PyQuery-based scraping micro-framework. Supports Python 2.x and 3.x.

Source code:



  • Added docs.
  • Added RelatedItem.
  • Added field clean support.


  • Initial release.


From PyPI:

pip install demiurge


You can define items to be scraped using a declarative (Django-inspired) syntax:

import demiurge

class Torrent(demiurge.Item):
    url = demiurge.AttributeValueField(
        selector='td:eq(2) a:eq(1)', attr='href')
    name = demiurge.TextField(selector='td:eq(2) a:eq(2)')
    size = demiurge.TextField(selector='td:eq(3)')

    class Meta:
        selector = 'table.maintable:gt(0) tr:gt(0)'
        base_url = ''

At the moment, there are only two available fields: TextField and AttributeValueField. A TextField expects an optional selector argument, meanwhile AttributeValueField possible arguments are selector and attr.

selector specifies the PyQuery selector for the element, relative to the Item element (determined by the Meta selector attribute). If not specified, the current Item element is assumed.

On the other hand, attr parameter allows to retrieve an element attribute value instead of its text content.

In the example above, the Item selector is any row but not the first one, from the table with CSS class maintable (also ignoring the first ocurrence, sponsored results).

Each field selector is relative to the Item element (in this case, a table row). Then, name refers to the second anchor in the second cell.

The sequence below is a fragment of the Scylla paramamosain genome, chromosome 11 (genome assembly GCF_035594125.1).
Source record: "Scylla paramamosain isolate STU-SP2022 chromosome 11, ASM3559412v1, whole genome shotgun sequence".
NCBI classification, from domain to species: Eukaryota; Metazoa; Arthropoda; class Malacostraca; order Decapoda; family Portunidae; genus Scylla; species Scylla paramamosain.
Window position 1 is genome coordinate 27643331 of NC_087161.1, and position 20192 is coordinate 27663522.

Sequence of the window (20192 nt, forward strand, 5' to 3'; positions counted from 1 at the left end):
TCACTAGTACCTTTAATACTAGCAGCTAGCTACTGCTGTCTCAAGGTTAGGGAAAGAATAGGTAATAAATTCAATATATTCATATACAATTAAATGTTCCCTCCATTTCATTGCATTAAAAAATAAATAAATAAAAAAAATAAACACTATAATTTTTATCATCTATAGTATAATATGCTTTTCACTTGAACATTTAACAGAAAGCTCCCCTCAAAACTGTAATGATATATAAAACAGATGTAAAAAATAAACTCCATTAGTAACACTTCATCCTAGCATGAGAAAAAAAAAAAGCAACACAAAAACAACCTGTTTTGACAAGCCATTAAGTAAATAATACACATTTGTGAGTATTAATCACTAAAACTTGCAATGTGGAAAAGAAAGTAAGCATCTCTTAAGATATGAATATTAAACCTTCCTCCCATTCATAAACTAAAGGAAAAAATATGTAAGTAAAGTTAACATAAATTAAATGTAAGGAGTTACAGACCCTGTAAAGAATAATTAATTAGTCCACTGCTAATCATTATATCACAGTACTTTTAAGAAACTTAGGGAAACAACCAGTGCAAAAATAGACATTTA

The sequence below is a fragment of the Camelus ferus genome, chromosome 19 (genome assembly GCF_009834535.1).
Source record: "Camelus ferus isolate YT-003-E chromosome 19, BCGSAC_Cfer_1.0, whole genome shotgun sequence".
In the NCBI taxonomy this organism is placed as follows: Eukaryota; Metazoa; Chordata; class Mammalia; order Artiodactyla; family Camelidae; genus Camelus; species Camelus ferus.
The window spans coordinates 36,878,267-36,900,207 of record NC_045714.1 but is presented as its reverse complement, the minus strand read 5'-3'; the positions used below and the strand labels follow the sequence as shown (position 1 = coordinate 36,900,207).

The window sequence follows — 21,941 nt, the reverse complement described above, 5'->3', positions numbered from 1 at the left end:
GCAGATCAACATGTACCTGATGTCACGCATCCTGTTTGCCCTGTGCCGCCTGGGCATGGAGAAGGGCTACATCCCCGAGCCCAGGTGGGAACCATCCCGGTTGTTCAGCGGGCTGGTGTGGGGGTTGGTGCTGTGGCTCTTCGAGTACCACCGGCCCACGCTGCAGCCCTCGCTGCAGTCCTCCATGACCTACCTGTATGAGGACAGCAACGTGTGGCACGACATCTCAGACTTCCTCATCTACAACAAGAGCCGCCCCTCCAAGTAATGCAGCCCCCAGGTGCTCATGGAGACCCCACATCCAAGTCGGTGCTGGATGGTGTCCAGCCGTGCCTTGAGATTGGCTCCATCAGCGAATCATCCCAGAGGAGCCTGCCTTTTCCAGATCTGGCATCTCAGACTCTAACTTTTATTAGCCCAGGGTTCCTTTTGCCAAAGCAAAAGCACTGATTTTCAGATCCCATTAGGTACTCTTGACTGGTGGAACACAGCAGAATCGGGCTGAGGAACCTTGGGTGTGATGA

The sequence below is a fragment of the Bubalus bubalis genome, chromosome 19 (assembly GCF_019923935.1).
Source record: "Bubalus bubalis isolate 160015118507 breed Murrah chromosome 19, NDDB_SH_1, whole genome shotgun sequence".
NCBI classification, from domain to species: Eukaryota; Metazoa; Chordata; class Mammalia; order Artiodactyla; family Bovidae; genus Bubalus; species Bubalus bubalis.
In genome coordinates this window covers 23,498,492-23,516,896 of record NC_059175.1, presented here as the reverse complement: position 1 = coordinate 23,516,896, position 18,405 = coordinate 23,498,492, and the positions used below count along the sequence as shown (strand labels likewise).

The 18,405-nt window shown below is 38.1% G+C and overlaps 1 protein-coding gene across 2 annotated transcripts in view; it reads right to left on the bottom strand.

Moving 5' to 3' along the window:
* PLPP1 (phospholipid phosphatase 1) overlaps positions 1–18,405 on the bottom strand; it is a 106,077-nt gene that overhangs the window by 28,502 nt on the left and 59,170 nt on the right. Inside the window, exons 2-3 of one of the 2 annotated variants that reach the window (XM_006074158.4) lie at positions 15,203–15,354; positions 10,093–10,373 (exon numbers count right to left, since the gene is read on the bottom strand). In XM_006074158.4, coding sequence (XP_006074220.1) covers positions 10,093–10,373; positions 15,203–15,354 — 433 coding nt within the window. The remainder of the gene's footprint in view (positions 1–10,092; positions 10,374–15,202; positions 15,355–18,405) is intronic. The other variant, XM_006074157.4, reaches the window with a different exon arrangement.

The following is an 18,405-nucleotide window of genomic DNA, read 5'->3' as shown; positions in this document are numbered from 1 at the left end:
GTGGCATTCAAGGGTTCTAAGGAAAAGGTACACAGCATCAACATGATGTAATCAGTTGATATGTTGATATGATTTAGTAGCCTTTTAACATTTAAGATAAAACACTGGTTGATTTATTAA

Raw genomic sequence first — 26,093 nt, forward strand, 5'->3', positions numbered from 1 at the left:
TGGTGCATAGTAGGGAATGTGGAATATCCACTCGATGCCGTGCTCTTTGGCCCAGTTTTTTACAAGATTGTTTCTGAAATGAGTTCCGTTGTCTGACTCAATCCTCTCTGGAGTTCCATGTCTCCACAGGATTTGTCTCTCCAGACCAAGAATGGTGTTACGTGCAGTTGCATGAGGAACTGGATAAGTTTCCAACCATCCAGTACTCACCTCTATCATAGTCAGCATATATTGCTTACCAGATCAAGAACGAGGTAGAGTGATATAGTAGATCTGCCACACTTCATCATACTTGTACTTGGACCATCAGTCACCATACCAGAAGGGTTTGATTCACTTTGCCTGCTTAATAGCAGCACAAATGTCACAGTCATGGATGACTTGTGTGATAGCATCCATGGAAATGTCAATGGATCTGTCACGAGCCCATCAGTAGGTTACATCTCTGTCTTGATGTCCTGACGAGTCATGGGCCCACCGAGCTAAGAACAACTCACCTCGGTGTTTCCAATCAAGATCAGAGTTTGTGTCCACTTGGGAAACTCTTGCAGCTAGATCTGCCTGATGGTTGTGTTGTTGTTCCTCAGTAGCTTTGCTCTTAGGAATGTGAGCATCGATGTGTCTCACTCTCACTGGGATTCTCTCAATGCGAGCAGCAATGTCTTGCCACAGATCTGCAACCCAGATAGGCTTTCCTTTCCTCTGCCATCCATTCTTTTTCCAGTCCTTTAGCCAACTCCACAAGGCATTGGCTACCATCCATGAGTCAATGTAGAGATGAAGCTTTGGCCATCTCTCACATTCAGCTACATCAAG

New in version 0.2: Added clean_<fieldname> method support.

If you need an extra cleanup or processing for a field (for instance, to apply a regex), you can define a method clean_<fieldname> in your class. This method will receive the retrieved value for the field and should return the cleaned one. For example:

class Torrent(demiurge.Item):
    size = demiurge.TextField(selector='td:eq(3)')

    def clean_size(self, value):
        return value.replace('Mb', 'MB')

Once you defined your items, there are a couple of useful methods you can use, both expecting as argument a relative path to the Item base_url if it was defined in the Item.Meta class, or a full URL (if base_url was not specified):

>>> t ='/search/ubuntu/seeds')
'Ubuntu 7.10 Desktop Live CD'
>>> t.size
>>> t.url
>>> t.html
u'<td>19\xa0Dec\xa007</td><td><a href="/cat/7">Software</a></td><td>...'

>>> results = Torrent.all('/search/ubuntu/seeds')
>>> len(results)
>>> for t in results[:3]:
...     print, t.size
Ubuntu 7.10 Desktop Live CD 695.81 MB
Super Ubuntu 2008.09 - VMware image 871.95 MB
Portable Ubuntu 9.10 for Windows 559.78 MB

Any extra attributes defined in the Item.Meta class will be passed to PyQuery when doing the URL request (i.e. you could add, for example, encoding or method; if python-requests is available, there is a bunch of extra parameters you could use, such as: auth, data, headers, verify, cert, config, hooks, proxies).

Alternatively, there is an all_from method that will retrieve all items from a PyQuery object created from the given arguments (i.e. it will directly pass all specified parameters to PyQuery and scrap items from there).

Why demiurge?

Plato, as the speaker Timaeus, refers to the Demiurge frequently in the Socratic dialogue Timaeus, c. 360 BC. The main character refers to the Demiurge as the entity who “fashioned and shaped” the material world. Timaeus describes the Demiurge as unreservedly benevolent, and hence desirous of a world as good as possible. The world remains imperfect, however, because the Demiurge created the world out of a chaotic, indeterminate non-being.